Was supposed to read "Most if not all jet airliners have separate elevators and horizontal stabilizers ..." but I hit control C instead of Control X. Maye a better explanation is that the trim is used for slow pitch adjustment while the elevator is used faster pitch changes. The reason that all flying elevators are used for supersonic flight has to do with the shock wave that is generated in supersonic flight. Look at for an example of a typical shorter haul jet aircraft that is somewhat like what the article is focused on. Note that this plane has elevators with separate trim tabs or surfaces and does not use a moving horizontal stabilizer for trim. However some older small planes such a the J-3 Piper Cub had a moving horizontal stabilizer for pitch trim.

But Roger, you are still correct, I am stupid and do not know anything about aerodynamics or heat transfer.

Roger Pham

Hi sd,
Well, you're right about jet airliners have all-moving horizontal stabilizer for pitch trim, and elevators for faster instantaneous pitch control with lower authority. I was wrong about that detail. We are all here to learn, so who know what and how much is not as important as continual discussion to find the truth.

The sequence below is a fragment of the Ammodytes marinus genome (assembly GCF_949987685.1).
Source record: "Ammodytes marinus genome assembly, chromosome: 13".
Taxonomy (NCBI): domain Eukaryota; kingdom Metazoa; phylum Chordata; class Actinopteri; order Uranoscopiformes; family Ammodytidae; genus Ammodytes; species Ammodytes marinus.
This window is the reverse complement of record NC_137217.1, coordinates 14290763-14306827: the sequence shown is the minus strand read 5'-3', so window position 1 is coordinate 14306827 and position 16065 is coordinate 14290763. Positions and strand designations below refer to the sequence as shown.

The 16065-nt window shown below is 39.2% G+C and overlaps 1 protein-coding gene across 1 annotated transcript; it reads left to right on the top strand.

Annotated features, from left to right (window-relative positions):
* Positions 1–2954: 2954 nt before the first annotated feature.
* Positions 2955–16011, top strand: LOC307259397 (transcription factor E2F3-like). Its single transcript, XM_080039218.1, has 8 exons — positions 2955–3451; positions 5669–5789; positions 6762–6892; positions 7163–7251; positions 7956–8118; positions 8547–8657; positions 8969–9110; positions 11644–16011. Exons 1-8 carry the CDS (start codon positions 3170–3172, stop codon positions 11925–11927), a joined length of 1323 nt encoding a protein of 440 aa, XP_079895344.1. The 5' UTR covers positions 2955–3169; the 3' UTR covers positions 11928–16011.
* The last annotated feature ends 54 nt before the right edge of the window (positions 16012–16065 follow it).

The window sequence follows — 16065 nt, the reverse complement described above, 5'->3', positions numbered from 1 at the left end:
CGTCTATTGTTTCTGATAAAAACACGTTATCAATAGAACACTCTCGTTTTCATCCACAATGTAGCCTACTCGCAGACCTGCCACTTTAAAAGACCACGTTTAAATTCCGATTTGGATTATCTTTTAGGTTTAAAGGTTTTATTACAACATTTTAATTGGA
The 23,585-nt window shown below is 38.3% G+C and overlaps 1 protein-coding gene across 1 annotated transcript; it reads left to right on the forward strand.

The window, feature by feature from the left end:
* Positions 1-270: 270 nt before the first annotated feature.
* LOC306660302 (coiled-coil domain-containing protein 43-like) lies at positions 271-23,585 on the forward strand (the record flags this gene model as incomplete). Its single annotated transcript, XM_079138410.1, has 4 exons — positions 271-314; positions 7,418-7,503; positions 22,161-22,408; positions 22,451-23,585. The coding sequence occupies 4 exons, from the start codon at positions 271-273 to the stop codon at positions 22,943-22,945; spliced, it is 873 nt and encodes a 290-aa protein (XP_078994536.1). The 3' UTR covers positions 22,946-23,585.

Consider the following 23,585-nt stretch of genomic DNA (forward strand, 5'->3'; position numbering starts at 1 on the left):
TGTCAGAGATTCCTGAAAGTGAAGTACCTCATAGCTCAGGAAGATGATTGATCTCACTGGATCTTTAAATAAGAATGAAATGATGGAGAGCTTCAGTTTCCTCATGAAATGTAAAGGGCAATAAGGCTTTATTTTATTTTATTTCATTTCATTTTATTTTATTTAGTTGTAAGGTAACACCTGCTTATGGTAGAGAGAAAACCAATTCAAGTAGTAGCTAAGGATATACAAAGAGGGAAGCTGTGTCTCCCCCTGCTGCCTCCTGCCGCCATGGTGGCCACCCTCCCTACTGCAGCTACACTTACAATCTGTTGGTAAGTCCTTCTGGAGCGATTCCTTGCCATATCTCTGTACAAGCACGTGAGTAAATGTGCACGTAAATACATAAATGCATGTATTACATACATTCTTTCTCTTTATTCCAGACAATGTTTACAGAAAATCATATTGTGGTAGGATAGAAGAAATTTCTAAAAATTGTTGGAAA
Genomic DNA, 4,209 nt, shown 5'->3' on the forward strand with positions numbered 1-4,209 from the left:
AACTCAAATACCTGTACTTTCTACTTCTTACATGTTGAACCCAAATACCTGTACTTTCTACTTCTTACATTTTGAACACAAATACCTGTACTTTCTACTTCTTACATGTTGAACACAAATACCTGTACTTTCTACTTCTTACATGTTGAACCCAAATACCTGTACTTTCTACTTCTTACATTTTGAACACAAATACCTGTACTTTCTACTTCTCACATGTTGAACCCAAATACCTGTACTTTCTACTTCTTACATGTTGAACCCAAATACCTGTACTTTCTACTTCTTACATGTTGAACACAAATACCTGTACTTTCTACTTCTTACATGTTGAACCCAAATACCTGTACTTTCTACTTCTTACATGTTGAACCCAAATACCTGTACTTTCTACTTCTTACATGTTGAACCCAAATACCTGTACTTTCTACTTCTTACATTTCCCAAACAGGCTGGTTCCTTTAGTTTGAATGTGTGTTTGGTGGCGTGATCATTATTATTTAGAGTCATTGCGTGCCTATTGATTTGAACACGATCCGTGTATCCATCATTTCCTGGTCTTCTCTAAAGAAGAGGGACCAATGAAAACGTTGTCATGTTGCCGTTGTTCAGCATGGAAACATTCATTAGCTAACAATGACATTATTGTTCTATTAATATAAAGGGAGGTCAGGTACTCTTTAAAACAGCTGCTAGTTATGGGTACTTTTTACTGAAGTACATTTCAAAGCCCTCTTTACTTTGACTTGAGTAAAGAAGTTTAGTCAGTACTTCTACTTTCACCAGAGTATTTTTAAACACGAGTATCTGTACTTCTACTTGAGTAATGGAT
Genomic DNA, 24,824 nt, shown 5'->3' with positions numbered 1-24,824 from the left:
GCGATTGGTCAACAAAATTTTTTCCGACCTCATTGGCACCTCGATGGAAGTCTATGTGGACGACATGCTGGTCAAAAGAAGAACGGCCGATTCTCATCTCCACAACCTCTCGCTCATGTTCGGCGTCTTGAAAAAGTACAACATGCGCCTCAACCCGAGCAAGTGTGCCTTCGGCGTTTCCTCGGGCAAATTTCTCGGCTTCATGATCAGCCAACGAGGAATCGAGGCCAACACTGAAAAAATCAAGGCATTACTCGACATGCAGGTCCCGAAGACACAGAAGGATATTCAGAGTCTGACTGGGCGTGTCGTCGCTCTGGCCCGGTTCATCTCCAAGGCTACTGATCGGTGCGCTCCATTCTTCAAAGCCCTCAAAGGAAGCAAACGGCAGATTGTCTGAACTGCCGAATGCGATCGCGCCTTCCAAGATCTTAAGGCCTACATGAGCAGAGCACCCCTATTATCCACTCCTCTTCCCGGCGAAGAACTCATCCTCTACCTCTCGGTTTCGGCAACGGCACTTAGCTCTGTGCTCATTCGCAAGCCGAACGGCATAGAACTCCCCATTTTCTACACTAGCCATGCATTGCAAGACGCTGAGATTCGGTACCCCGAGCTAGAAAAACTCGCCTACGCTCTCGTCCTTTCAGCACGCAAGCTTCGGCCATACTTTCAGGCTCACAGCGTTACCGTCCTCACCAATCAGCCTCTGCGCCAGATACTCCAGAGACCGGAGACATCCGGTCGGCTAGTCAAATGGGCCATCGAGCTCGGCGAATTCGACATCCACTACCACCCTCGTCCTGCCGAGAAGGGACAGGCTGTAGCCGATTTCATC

Regarding the insulation of cryogenic liquids, there is usually a vacuum layer to greatly reduce heat transfer. With LH2, there is one unusual point, and that is since it is so cold, well below the freezing point of air, and the polyurethane foam is a closed-cell foam structure, then the layers of foam cells near the LH2 will have the air liquefy and frozen in effect creating a vacuum there. So, the foam simply need be strong enough to withstand 1 ATM of pressure with some safe margin, while the vacuum will be created automatically as the LH2 tank will be filled up.